Obviously, not every Nicolas Cage movie, or even every Cage performance, is great. We all know about his tax troubles—at one point, Cage owned 14 homes, one of the world's most impressive comic-book collections, and at least one dinosaur skull before the IRS came for just about everything. Cage's financial need dictates that he has to work too often, and too indiscriminately, to do justice to every role, but I'm confident he'll come out the other side of this grinding-it-out experience with new insights.

When SIFF Cinema Uptown programmer (and longtime friend) Clinton McClung approached me with the idea of a one-day Cage film festival called Nicolas Cage Match, I immediately agreed. The idea of screening six of Cage's best movies end-to-end was too beautiful to pass up. The effect I'm hoping for is that his performances will bleed from one to the other in the audience's consciousness and enact subtle changes in their perception, like the cinematic version of a psychedelic drug study.

The selection process was difficult. McClung and I had to go back and watch the few Cage movies we'd never seen—Amos & Andrew is the hands-down worst movie he's ever made, if you're wondering—and then we had to pare our favorites. Face/Off has too much John Travolta. Wild at Heart didn't work with the flow of the other movies. Peggy Sue Got Married didn't have enough Cage in it. We had enough truly great Cage movies left over to throw one or two more of these festivals.

What we came up with for the lineup is a sampling of Cage's work that stretches from his earliest starring roles to some late-career triumphs. In order, they are: Raising Arizona (1987), Bad Lieutenant: Port of Call New Orleans (2009), Vampire's Kiss (1988), Adaptation (2002), Con Air (1997), and The Wicker Man (2006). I can't pick favorites, but there are two films I'm personally excited for: Bad Lieutenant, which I first saw when it opened at the pre-SIFF Uptown, is maybe the most underappreciated film of the lot. Cage's rococo Nixon riff is an expertly smarmy take on the dirty-cop story. And I've never seen Vampire's Kiss on a real movie screen. Cage's first real full-scale experiment with the operatic tones that would win him an Oscar feels like a silent film—Murnau's Nosferatu, maybe?—that's somehow drunk on color and sound and modernism.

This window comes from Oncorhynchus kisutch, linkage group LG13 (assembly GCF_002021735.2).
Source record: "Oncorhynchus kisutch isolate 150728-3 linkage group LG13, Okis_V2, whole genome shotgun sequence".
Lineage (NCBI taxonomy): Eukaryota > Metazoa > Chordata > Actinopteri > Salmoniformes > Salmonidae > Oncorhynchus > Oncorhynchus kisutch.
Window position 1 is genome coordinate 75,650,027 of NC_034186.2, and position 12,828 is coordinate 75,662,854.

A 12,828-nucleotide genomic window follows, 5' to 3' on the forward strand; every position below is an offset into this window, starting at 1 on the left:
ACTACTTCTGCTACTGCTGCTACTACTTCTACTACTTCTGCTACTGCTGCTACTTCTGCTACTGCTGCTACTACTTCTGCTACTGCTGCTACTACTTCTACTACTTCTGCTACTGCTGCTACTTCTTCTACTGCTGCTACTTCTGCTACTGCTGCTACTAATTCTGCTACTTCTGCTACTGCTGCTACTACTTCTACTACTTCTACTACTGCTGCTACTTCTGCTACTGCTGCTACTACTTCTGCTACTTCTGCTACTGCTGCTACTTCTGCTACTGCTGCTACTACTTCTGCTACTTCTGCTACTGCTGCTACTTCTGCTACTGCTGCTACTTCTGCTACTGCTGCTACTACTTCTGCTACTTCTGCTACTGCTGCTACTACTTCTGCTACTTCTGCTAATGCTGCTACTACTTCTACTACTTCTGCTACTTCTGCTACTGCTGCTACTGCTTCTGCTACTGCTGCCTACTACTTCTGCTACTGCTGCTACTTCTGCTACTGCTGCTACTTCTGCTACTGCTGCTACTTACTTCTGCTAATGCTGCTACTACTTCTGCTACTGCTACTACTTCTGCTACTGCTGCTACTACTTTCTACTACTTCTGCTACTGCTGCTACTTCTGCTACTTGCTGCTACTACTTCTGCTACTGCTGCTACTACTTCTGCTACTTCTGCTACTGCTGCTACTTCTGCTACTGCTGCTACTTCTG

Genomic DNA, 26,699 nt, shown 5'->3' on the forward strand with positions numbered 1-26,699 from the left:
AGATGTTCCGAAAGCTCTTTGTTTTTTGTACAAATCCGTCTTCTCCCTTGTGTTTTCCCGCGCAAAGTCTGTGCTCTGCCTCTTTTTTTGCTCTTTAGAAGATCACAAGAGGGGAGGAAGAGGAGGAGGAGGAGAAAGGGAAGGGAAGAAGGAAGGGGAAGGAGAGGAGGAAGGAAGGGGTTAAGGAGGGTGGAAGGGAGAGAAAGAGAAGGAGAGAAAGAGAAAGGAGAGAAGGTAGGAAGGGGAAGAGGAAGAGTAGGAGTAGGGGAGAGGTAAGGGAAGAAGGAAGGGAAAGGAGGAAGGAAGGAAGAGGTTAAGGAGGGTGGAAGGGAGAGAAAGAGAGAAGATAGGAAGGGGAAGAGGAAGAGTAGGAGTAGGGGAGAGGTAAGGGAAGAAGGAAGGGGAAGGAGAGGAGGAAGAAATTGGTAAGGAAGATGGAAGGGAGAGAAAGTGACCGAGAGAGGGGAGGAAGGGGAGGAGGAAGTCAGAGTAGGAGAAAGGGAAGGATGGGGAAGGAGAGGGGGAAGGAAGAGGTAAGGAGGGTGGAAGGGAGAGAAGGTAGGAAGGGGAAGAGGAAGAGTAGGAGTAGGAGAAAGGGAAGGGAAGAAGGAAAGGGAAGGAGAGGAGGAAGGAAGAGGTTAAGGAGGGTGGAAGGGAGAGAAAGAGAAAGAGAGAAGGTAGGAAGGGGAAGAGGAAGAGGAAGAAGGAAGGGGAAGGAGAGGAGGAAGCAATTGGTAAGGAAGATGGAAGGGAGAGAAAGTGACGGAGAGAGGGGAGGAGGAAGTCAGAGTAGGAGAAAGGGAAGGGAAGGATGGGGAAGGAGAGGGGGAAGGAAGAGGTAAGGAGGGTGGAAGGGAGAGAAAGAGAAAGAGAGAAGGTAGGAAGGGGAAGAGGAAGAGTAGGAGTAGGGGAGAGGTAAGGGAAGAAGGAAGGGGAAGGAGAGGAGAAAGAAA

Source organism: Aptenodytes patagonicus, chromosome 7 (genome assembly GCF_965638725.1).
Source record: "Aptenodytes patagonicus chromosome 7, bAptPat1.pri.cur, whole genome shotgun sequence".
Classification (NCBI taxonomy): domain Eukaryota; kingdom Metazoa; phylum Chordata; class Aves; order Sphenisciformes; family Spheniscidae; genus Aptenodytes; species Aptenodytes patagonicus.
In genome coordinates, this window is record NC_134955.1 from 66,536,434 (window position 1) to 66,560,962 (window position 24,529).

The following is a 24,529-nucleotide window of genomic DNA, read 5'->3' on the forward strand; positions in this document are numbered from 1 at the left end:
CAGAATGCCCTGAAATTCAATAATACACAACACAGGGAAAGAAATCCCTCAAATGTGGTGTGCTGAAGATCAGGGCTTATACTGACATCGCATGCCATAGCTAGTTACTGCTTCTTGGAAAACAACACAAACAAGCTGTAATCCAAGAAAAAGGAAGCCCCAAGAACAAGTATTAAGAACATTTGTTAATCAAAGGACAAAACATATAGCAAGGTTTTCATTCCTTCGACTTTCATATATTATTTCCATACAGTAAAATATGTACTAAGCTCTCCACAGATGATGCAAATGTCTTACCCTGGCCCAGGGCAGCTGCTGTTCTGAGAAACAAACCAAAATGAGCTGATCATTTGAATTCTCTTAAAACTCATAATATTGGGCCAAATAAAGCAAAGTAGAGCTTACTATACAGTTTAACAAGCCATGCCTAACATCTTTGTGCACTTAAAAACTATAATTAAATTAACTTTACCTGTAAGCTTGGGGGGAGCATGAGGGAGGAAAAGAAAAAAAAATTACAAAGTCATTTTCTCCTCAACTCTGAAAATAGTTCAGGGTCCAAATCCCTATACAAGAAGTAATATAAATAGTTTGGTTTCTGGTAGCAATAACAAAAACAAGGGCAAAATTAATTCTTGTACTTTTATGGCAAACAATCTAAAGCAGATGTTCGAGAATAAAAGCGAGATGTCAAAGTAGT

But it wouldn't be appropriate to throw a Nicolas Cage film festival without some baroque fun added in. There will be a lunchtime visit from the delicious food truck Now Make Me a Sandwich, which will be serving special Cage-themed sandwiches. Highlight reels of Cage's more adventurous moments not represented in the festival will be shown between films. There may be a special field trip later on in the day. By the time The Wicker Man ends, you will either understand exactly what I mean when I say that Cage is the sole, visionary master of a vital acting discipline or you will go insane. Either way, I can't think of a better way to spend a day of the Fourth of July weekend. God bless America. recommended

* This is the problem with digital special effects, too: When you can do anything, you become obsessed with making your imagination look as real as possible, and so your digital fantasies become hampered by a desire for practicality, and all your unbridled imagination starts to look dull. In short: I'd put a man in a Godzilla suit up against the pasty old Cloverfield beastie any day of the week.

** My favorite Cage song is Ken Grobe and Darci Ratliff's "Nic Cage Adventure Theme," which begins: "Who wants to have an adventure? Nic Cage!/Who wants a haunted ice cream cone? Nic Cage!" You can find it here: